After being called out by a number of former collaborators for misbehavior on various sets, filmmaker Joss Whedon has resurfaced in a new interview to respond and clarify to accusations. Specifically, he denies claims actors Ray Fisher and Gal Gadot, made across several social posts in 2020 and 2021, about Whedon’s misogynistic and racist actions on the set of Justice League . Anonymous associates charge that the movie’s former director Zack Snyder could be at the heart of Whedon’s troubles, and that fans of Snyder’s became incensed by tribalism.
“The beginning of the internet raised me up, and the modern internet pulled me down,” Whedon says in the story. “The perfect symmetry is not lost on me.”
The cover story in the latest issue of New York Magazine describes Whedon’s journey from growing up in a “palazzo-style apartment” on the Upper West Side, to British boarding schools and Wesleyan, to writing the original Buffy script, to taking Web 1.0 by storm as Buffy’s cast and crew embedded within message boards. But the substance of the article deals with the wide variety of abuse allegations now thrown at Whedon.
These allegations span just about every TV show in which Whedon has been involved — Buffy, Angel, Firefly, Dollhouse, and Agents of SHIELD, which Joss co-created with his half-brother and half-brother’s wife. In some cases, Whedon reportedly abused power dynamics to start dating women on these shows. In others, he humiliated female writers, and got physical by grabbing a number of women by the arms. An unnamed writer on Firefly recalls in the New York story a time when Whedon called a staff meeting for an impromptu lecture to mock a female staffer’s script. “I’ve had my share of shitty showrunners, but the intent to hurt — that’s the thing that stands out for me now.” Whedon admits to some wrongful behavior, mostly attributed to being a young person in a position of power, and denies others.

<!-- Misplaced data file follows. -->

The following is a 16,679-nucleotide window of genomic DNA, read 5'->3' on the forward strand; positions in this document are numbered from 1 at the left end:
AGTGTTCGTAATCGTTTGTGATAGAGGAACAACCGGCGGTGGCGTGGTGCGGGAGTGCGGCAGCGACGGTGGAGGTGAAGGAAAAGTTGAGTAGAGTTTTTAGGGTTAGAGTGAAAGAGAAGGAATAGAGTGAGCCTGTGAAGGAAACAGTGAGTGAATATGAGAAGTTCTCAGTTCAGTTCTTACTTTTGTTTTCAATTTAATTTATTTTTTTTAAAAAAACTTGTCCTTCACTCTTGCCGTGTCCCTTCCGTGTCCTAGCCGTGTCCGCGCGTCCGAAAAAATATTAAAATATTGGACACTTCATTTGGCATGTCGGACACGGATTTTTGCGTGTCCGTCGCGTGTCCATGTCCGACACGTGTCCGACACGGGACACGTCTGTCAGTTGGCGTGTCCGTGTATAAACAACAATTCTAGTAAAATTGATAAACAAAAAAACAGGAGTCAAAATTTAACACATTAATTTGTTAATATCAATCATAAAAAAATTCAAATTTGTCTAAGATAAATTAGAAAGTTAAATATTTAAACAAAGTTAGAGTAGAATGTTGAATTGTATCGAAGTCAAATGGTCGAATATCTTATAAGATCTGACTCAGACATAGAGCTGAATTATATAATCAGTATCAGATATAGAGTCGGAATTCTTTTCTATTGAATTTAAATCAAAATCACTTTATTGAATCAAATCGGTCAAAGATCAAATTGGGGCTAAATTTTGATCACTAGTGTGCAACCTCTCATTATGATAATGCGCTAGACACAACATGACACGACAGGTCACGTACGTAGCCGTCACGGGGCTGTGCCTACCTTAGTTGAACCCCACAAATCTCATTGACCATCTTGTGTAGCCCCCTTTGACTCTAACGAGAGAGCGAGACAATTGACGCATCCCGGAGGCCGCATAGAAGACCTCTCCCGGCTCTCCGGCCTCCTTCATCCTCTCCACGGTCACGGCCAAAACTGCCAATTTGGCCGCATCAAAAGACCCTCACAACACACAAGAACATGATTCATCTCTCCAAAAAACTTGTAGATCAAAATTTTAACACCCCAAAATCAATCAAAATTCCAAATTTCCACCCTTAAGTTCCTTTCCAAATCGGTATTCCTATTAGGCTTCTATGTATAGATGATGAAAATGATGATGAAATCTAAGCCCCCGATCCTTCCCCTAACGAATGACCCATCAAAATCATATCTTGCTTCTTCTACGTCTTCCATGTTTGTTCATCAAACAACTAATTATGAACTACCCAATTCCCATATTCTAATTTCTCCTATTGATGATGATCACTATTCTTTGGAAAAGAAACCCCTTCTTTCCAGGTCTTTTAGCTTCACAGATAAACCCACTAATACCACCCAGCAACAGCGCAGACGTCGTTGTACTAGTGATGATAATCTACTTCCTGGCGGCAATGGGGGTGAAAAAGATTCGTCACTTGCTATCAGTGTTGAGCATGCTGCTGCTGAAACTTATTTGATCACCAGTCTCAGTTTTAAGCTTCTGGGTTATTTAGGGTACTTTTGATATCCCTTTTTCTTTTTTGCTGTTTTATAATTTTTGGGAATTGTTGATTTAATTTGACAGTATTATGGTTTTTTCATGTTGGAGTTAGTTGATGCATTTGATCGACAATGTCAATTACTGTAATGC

Interestingly, anonymous members of Whedon’s inner circle have an origin story for where these allegations start: the set of Justice League.
Perhaps no movie of the 2010s was as plagued with turmoil as Justice League, a movie re-litigated to the extent that a new edit came out last year. The common story goes that Whedon was tapped to direct after Zack Snyder’s daughter’s tragic death by suicide, though Whedon objects to the narrative. According to the filmmaker, Warner Bros. tapped him to take over when an early screening made executives lose faith in the Snyder’s cut. “They asked me to fix it, and I thought I could help,” Whedon says. The profile describes his gun-for-hire gig as “one of the biggest regrets of his life.”
Where did things go wrong, in Whedon’s telling? Everywhere. He was asked by Warner to deliver 40 days of reshoots, and it became clear to him that Snyder ran sets very differently. Snyder encouraged his actors to ad-lib through their scenes and asked for their input. Whedon, who had made his name as a writer, wanted them to read his words exactly as he had written them.
“That didn’t go down well at all,” an unnamed crew member recalls.